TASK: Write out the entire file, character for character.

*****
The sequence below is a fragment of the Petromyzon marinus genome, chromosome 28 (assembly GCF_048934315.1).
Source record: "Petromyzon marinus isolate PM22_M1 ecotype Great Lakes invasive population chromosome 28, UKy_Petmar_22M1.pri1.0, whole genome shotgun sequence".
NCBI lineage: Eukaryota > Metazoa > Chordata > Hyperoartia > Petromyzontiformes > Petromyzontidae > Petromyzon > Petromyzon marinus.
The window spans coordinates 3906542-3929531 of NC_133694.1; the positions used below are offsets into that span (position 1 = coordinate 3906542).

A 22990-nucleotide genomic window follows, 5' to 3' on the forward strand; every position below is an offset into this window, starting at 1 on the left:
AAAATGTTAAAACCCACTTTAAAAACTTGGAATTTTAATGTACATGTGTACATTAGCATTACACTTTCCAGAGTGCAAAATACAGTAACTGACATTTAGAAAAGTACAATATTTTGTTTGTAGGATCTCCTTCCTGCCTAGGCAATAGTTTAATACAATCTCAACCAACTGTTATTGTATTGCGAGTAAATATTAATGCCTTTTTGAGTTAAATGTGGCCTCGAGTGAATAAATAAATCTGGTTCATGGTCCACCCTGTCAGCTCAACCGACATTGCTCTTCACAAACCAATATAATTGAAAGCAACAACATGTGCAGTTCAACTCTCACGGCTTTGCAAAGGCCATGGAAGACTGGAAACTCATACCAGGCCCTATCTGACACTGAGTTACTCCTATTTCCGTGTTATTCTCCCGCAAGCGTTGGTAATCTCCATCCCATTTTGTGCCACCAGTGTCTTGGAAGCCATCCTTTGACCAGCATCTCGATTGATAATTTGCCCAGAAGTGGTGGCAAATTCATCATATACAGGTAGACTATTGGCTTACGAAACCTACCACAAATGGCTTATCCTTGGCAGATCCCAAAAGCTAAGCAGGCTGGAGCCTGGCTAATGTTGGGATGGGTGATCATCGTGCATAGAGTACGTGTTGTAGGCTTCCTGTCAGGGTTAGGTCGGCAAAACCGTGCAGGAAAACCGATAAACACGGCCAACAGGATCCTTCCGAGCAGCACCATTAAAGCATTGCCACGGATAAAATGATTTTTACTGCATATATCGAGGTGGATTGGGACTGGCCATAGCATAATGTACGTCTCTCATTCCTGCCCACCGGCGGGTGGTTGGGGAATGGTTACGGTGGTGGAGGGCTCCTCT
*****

The sequence below is a fragment of the Petromyzon marinus genome, chromosome 28 (assembly GCF_048934315.1).
Source record: "Petromyzon marinus isolate PM22_M1 ecotype Great Lakes invasive population chromosome 28, UKy_Petmar_22M1.pri1.0, whole genome shotgun sequence".
NCBI lineage: Eukaryota > Metazoa > Chordata > Hyperoartia > Petromyzontiformes > Petromyzontidae > Petromyzon > Petromyzon marinus.
The window spans coordinates 3906542-3929531 of NC_133694.1; the positions used below are offsets into that span (position 1 = coordinate 3906542).

A 22990-nucleotide genomic window follows, 5' to 3' on the forward strand; every position below is an offset into this window, starting at 1 on the left:
AAAATGTTAAAACCCACTTTAAAAACTTGGAATTTTAATGTACATGTGTACATTAGCATTACACTTTCCAGAGTGCAAAATACAGTAACTGACATTTAGAAAAGTACAATATTTTGTTTGTAGGATCTCCTTCCTGCCTAGGCAATAGTTTAATACAATCTCAACCAACTGTTATTGTATTGCGAGTAAATATTAATGCCTTTTTGAGTTAAATGTGGCCTCGAGTGAATAAATAAATCTGGTTCATGGTCCACCCTGTCAGCTCAACCGACATTGCTCTTCACAAACCAATATAATTGAAAGCAACAACATGTGCAGTTCAACTCTCACGGCTTTGCAAAGGCCATGGAAGACTGGAAACTCATACCAGGCCCTATCTGACACTGAGTTACTCCTATTTCCGTGTTATTCTCCCGCAAGCGTTGGTAATCTCCATCCCATTTTGTGCCACCAGTGTCTTGGAAGCCATCCTTTGACCAGCATCTCGATTGATAATTTGCCCAGAAGTGGTGGCAAATTCATCATATACAGGTAGACTATTGGCTTACGAAACCTACCACAAATGGCTTATCCTTGGCAGATCCCAAAAGCTAAGCAGGCTGGAGCCTGGCTAATGTTGGGATGGGTGATCATCGTGCATAGAGTACGTGTTGTAGGCTTCCTGTCAGGGTTAGGTCGGCAAAACCGTGCAGGAAAACCGATAAACACGGCCAACAGGATCCTTCCGAGCAGCACCATTAAAGCATTGCCACGGATAAAATGATTTTTACTGCATATATCGAGGTGGATTGGGACTGGCCATAGCATAATGTACGTCTCTCATTCCTGCCCACCGGCGGGTGGTTGGGGAATGGTTACGGTGGTGGAGGGCTCCTCT